This was the first single from Rush’s Power Windows and for me it seemed to represent a tying together of their older, harder rocking sound with their more pop rock elements. It’s got a good bit of crunch to it and works fairly well, Still, there’s plenty of the more modern trappings, too. While I wouldn’t really think of it as close to the top of the Rush pool of music, it’s definitely a highlight for that period of the band. It’s got some killer funky bass work from Geddy Lee in places. Yes, I said “funky.”

Red Barchetta
The science fiction oriented themes here are quite cool. The idea of taking a sports car out for a spin in a post combustion engine world, where cars are outlawed is somehow romantic and powerful. The track has a mainstream feel, but still reaches back quite well to the more prog oriented era of the group. It’s another that I think would have been quite at home on Hemispheres. This has quite a tasty instrumental section.

What Moving Pictures promised in terms of a more stripped back, keyboard dominated Rush sound is delivered here. There is a definite reggae feeling to this. It was the first huge sign to me that something was seriously wrong with the Rush that I had learned to love. That said, this is still a good song and I really love the processed “Subdivisions” part. Indeed, the whole chorus with the killer bass line is strong.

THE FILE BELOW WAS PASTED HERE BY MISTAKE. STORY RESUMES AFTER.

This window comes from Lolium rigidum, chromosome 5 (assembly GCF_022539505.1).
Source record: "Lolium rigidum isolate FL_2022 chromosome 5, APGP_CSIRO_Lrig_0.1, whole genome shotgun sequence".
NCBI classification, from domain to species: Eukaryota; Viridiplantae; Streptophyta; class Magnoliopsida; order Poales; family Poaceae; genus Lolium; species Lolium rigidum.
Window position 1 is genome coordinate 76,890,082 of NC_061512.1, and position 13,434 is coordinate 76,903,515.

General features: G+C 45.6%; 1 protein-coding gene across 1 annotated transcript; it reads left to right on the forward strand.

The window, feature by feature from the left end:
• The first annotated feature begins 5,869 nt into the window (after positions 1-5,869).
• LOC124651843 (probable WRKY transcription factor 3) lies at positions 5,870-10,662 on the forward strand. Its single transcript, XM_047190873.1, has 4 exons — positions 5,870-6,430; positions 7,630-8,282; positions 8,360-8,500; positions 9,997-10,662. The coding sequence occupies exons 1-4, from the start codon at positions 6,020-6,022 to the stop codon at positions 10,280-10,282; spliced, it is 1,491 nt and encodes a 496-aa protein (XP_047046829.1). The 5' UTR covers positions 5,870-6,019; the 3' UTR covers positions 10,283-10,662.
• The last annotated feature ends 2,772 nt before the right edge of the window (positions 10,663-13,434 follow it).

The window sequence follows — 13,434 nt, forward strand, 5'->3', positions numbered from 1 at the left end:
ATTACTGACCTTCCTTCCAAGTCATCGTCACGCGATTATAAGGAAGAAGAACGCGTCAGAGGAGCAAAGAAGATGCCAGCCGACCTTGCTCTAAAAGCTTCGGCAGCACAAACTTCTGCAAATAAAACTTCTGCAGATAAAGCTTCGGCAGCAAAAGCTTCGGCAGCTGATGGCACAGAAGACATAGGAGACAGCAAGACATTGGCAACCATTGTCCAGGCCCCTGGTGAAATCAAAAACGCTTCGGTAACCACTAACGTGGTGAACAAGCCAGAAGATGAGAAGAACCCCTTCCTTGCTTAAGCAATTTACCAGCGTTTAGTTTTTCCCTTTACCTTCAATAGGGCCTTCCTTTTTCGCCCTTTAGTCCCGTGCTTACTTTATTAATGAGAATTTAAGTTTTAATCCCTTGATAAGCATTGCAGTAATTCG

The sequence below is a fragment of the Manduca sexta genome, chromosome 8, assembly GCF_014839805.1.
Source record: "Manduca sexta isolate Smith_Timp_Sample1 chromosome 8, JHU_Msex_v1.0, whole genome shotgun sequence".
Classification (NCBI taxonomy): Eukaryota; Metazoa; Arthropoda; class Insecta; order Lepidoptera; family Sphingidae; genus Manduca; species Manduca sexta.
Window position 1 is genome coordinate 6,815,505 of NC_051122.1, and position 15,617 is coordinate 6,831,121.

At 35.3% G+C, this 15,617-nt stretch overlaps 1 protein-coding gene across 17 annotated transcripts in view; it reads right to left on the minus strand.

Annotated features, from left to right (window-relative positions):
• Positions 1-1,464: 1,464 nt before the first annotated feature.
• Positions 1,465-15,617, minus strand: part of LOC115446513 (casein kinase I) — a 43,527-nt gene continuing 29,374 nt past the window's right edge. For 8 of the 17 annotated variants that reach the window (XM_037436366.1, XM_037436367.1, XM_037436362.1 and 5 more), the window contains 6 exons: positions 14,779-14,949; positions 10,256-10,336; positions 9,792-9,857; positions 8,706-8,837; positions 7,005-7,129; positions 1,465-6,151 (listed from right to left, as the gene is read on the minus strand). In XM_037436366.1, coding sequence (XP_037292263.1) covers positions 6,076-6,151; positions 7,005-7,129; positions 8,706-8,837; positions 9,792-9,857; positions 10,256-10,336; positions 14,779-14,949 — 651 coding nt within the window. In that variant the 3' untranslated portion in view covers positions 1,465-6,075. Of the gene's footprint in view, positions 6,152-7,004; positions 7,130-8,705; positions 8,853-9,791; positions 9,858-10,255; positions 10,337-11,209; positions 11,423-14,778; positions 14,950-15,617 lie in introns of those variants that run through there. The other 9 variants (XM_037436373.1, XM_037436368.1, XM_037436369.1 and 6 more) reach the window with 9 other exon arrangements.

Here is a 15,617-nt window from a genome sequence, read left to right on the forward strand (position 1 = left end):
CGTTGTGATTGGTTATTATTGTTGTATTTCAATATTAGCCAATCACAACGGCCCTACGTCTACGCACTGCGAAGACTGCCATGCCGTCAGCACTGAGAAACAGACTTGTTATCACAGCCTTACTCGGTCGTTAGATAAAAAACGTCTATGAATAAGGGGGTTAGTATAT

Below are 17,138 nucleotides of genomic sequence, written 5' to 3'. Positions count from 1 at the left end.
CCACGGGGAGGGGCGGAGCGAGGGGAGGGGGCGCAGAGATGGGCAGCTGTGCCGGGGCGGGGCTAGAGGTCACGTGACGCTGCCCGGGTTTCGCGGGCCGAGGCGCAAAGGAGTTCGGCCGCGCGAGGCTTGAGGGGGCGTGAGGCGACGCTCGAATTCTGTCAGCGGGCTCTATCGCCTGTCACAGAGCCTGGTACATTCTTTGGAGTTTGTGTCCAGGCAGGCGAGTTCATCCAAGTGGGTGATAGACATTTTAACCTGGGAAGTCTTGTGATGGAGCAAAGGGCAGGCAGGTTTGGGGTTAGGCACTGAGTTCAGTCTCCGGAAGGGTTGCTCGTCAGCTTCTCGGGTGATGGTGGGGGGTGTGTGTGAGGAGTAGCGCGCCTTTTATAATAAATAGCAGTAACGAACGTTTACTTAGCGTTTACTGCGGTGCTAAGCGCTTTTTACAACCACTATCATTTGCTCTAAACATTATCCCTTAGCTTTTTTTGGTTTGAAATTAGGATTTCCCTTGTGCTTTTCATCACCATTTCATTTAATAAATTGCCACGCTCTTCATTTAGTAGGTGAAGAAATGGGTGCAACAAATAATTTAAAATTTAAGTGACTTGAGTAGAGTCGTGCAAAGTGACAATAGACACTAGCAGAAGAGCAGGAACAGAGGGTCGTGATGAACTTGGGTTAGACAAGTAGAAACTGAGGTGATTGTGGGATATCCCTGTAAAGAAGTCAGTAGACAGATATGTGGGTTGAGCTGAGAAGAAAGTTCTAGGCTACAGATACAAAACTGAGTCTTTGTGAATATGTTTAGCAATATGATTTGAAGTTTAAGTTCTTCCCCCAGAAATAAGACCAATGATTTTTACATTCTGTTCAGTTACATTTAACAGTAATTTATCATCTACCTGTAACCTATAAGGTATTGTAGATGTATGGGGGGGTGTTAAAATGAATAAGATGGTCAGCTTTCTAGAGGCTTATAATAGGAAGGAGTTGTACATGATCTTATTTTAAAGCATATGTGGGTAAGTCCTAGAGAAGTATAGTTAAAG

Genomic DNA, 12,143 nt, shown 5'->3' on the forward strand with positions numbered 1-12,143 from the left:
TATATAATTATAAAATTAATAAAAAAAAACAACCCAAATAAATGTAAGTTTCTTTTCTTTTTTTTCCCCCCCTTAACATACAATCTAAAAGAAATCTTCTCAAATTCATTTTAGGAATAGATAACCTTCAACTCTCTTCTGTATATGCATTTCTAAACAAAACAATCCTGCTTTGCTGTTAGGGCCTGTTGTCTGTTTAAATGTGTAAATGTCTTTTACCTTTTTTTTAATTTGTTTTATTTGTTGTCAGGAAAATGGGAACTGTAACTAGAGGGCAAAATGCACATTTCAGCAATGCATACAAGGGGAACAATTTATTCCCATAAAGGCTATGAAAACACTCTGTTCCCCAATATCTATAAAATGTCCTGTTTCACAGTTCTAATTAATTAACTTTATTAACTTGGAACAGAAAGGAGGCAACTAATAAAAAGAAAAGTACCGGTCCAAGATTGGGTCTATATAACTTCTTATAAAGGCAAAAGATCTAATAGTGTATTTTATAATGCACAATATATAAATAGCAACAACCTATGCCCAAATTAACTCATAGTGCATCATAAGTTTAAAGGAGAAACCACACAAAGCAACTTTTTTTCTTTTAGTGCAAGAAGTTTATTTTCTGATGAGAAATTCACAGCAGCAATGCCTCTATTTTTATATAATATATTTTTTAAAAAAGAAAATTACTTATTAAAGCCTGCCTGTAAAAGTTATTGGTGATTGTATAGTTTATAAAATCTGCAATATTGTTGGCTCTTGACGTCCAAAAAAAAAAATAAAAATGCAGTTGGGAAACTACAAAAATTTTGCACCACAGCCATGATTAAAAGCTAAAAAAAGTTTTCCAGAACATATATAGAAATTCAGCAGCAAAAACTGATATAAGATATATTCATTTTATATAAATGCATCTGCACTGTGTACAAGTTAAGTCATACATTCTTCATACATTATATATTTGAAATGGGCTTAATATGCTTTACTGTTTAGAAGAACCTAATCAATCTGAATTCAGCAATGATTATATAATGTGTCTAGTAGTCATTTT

Time Stand Still

While the main concept isn’t all that different from the number that preceded it, this track just doesn’t work as well. The duet vocal element is a nice touch, though – and Geddy Lee does gives us some of his most emotional vocal work on record. This just doesn’t really hold up exceptionally well.

Mystic Rhythms

Based heavily on Neil Peart’s percussion, but shouldn’t it be given the title?, this track is a modern Rush keyboard dominated balladic piece. It’s got a strong song structure and just plain holds up extremely well, though. I like this one a lot.